The Minister in Afghanistan (Palmer) to the Secretary of State


No. 3

Subject: Afghanistan’s Desire For A Loan

Sir: I have the honor to report the history to date of conversations and correspondence with the Royal Afghan Government concerning a possible loan to Afghanistan.

The subject of a loan was first discussed with the Minister of National Economy in April of 1946.1 (See Enclosure I.) The conversation at that time was very general and exploratory in nature.

As a follow-up to the conversation, the Afghan Government sent the Legation an Aide-Mémoire on July 16, 1946.2 (See Enclosure II.) This gave a general outline of the Government’s plans to develop the country if a loan should become available.

August 6, 1946, I sent His Excellency, the Minister of Foreign Affairs, a pamphlet published by the Export-Import Bank of Washington under date of September 11, 1945 as a “General Policy Statement”, and copy of the Export-Import Bank’s First Semi-annual Report to Congress for the period July-December 1945. Both the pamphlet and report were read and returned, but nothing further of a tangible nature was done until the summer of 1947, when a list of specific questions was compiled by this Legation and forwarded to the Ministry of National Economy to help the Afghan Government crystalize into definite terms its rather general planning. (See Enclosure III.)3

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The answers to these questions, received by the Legation in November 1947,4 showed that the Afghan Government had advanced considerably in its planning during the past year. The section dealing with the financing of the several projects and the repaying of the loan if granted was especially well presented. The questions also brought to light very detailed and concrete planning for improving of transportartion, building dams and irrigation systems, developing a cement industry, and increasing the cotton textile industry. The answers to the questions also showed that little hard planning had been done on the subject of improving the agriculture of the country, although this must be an integral part of the dam construction and irrigation projects and was a major section in the general outline of improvement submitted to this Legation in the Afghan Government’s Aide-Mémoire of July 16, 1946.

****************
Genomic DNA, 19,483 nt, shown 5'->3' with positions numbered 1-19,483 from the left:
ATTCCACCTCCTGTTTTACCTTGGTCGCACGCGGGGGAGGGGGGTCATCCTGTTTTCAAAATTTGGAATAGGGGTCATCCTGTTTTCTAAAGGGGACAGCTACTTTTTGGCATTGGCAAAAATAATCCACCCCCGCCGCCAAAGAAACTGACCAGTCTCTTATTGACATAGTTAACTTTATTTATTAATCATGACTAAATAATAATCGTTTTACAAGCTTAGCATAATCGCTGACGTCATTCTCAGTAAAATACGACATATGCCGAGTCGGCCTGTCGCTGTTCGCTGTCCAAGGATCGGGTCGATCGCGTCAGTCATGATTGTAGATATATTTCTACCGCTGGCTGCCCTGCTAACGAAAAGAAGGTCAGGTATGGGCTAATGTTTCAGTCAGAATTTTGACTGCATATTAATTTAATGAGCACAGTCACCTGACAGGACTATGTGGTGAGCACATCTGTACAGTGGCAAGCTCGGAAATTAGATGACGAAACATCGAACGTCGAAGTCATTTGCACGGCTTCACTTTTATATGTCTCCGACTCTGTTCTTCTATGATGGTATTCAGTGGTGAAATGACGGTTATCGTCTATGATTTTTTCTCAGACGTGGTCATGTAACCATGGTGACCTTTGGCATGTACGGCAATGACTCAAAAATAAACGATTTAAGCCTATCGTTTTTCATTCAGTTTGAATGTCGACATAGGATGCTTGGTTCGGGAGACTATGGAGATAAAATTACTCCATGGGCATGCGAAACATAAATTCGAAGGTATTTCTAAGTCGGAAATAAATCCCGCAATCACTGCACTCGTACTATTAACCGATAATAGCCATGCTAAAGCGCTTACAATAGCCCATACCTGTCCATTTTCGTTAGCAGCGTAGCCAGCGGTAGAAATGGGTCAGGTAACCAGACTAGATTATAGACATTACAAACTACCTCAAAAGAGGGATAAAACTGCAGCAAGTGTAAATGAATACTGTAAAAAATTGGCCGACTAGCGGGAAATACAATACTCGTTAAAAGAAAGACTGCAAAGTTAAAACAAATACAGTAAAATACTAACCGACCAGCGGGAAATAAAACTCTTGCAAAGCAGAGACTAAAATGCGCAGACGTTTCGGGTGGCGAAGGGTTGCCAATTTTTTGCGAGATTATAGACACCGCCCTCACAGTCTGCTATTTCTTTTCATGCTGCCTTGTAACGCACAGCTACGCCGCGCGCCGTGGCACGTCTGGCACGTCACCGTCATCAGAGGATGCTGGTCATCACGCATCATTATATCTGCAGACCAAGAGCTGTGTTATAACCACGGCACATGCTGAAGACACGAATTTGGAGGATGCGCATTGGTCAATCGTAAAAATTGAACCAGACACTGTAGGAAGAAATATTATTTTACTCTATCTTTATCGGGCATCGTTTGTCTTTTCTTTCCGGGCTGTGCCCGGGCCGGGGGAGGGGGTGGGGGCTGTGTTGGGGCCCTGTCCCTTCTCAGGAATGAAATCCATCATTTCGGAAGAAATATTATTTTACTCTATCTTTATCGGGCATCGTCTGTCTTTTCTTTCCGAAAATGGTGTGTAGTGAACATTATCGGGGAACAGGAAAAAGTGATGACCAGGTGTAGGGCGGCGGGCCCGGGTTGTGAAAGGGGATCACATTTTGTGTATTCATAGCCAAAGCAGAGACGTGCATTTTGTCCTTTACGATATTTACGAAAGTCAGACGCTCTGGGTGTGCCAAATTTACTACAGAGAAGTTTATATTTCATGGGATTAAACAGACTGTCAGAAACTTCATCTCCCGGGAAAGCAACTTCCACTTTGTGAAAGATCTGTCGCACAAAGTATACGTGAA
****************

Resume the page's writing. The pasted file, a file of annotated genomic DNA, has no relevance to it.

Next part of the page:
Two general conclusions are apparent from the Afghan Government’s answers to the Legation’s questionnaire. First, the Afghan Government has done some good, realistic planning which would indicate that it has a sound basis for requesting a loan and would be a good risk. Second, the Afghan Government has no one properly trained to present their request for a loan in a manner that will assure it of the best possible reception, nor has the Legation anyone prepared to give the Afghan Government proper professional advice. Accordingly, it is my opinion, and I have so advised the Afghan Government in informal talks, that the Afghan Government should obtain the professional services of some firm like the International Hudson Corporation of New York City. It is my opinion, after reading about the International Hudson Corporation and seeing the names of the men connected with it that such a firm would be in a position to recommend to the Afghan Government, or draft for the Afghan Government, the presentation of its case for a loan in a form that would have the best chance of being accepted by the Export-Import Bank, the World Bank or any private bank the Afghan Government might wish to approach. Also, such a firm as International Hudson Corporation would be in a position to send specialists to Afghanistan to help the Government on the spot if necessary. I would appreciate the Department’s suggestion in this matter.

As the matter now stands, the Afghan Government is going ahead on its own in drawing up a request for a loan and is using their answers to the Legation’s questionnaire as a basis for their presentation. I have assured the Afghan Government of all possible further assistance in this regard on the part of the Legation.

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In connection with this history of the Afghan Government’s desire for a loan see the enclosure with my despatch no. 356, dated November 5, 1947.5 It is apparent from this and from the Department’s talks with His Royal Highness Sardar Shah Mahmud Khan6 that the Afghan Government tends to think of the loan as of political as well as economic importance; possibly increasingly so in the light of manifestations of Soviet interest and offers to be of assistance to Afghanistan.

Respectfully yours,

Ely E. Palmer
  1. Memorandum of conversation dated April 25, 1946, not printed. The conversation was between the Director of National Economy and the Director General, Political Division, Ministry of Foreign Affairs of Afghanistan, and the American Minister and Secretary of Legation in Afghanistan. The subject of conversation was an Afghan request for a loan of $100,000,000 to finance a ten-year program of public works to raise the standard of living (890H.51/1–748).
  2. Aide-mémoire dated July 16, 1946, from the Afghan Ministry of Political Affairs, not printed.
  3. Not printed.
  4. Not identified in Department of State files.
  5. Despatch and enclosure not printed.
  6. The Prime Minister talked with President Truman and the Secretary of State on August 8, 1947 (telegram 166 from Kabul, August 9, 1947, 890H.002/8–947). Subsequently, he met with several other officers of the Department before his departure from Washington in late October.